A compliment to her craft is the thriving business of counterfeit Masabas sold at open-air markets from Lajpat Nagar in Delhi to Colaba Causeway in Mumbai and online too. “I love it because I used to dream of being copied,” she says.


Last week, India got a closer look at her life, with the premiere of the Netflix web series Masaba Masaba, a fictionalised version of the lives of the designer and her mother, actor Neena Gupta. The part that she draws from real life is her ability to pick up the pieces and move forward.  

The show has been panned and lauded, called tacky and kitschy as well as relatable. It’s made Masaba trend on social media again. (The last time was in 2019, when Flipkart co-founder Binny Bansal led an investment of $1 million in the House of Masaba.)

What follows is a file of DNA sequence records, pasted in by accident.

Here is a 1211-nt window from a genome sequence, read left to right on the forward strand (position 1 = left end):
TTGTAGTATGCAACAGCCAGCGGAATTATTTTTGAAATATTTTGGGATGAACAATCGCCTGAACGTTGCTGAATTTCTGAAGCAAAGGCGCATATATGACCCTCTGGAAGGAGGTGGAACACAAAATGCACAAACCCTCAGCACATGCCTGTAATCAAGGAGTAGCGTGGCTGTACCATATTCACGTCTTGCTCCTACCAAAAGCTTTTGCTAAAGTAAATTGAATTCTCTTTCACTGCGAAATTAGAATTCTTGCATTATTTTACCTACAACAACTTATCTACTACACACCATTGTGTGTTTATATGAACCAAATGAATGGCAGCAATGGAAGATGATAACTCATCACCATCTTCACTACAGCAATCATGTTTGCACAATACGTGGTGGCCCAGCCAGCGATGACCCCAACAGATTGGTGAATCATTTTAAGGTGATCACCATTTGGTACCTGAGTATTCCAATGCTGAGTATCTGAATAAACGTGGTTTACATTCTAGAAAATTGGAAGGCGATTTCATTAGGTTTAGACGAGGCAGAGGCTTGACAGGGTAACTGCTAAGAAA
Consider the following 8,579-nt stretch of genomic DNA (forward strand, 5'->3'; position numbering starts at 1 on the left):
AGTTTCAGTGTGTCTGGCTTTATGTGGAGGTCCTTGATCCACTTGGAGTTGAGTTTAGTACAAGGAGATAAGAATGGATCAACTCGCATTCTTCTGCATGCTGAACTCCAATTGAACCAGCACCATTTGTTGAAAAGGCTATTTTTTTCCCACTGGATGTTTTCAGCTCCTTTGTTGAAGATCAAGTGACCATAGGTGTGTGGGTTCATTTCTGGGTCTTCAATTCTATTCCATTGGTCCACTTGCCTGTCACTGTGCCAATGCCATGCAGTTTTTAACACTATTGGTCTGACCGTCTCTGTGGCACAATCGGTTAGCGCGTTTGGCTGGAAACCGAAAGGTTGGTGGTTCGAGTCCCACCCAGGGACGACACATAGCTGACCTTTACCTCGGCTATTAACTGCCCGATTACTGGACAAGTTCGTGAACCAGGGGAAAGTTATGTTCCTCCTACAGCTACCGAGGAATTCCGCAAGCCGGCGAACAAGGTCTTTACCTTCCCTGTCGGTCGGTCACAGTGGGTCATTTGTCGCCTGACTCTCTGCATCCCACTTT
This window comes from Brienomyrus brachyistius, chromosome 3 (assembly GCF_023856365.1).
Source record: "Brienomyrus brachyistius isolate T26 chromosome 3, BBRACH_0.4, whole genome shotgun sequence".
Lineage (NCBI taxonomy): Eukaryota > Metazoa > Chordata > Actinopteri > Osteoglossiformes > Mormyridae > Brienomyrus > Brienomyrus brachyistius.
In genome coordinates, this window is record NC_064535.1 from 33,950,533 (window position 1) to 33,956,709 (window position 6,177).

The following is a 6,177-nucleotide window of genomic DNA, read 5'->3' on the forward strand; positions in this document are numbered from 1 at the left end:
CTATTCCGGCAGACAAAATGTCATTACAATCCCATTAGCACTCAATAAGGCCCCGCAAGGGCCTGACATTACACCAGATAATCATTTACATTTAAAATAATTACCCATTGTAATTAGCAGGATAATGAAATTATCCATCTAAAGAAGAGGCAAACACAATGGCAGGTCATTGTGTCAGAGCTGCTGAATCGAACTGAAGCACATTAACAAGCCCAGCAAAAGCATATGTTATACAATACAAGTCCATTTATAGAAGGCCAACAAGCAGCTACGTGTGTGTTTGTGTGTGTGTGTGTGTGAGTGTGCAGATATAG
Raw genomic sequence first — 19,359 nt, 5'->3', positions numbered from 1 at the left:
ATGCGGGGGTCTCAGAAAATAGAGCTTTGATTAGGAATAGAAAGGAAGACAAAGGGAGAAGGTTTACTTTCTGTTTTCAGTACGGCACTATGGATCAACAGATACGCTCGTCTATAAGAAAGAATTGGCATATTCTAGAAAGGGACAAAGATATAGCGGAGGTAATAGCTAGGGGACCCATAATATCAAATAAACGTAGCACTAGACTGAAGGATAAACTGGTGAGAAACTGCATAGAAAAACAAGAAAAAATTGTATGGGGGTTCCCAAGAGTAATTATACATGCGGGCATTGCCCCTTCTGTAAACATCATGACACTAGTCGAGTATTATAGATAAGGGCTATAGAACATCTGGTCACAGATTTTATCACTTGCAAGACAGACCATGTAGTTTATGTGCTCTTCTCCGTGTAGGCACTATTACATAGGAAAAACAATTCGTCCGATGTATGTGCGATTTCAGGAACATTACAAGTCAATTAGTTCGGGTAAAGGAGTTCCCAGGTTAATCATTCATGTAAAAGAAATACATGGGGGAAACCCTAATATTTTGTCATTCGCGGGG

The designer wears it all lightly. She’s used to the glare. Masaba has been in and out of the news since she was born, to Neena Gupta and the cricketer Vivian Richards. Because it was 1990, and her parents never married, it was turned into tabloid grist.

In school in Mumbai, Masaba has talked about how her Caribbean features made her stand out, and how she was a target of bullying. She’s discussed how she channelled her pre-teen rage into first dance, then music, then design.

The tennis phase came from being determined to make it big as a sportsperson, like her father. Professional play also offered an outlet for the aggression she felt, fuelled her fearlessness and made her feel free. Those feelings came through with dance and music too, but it is in her designs that you see them most noticeably.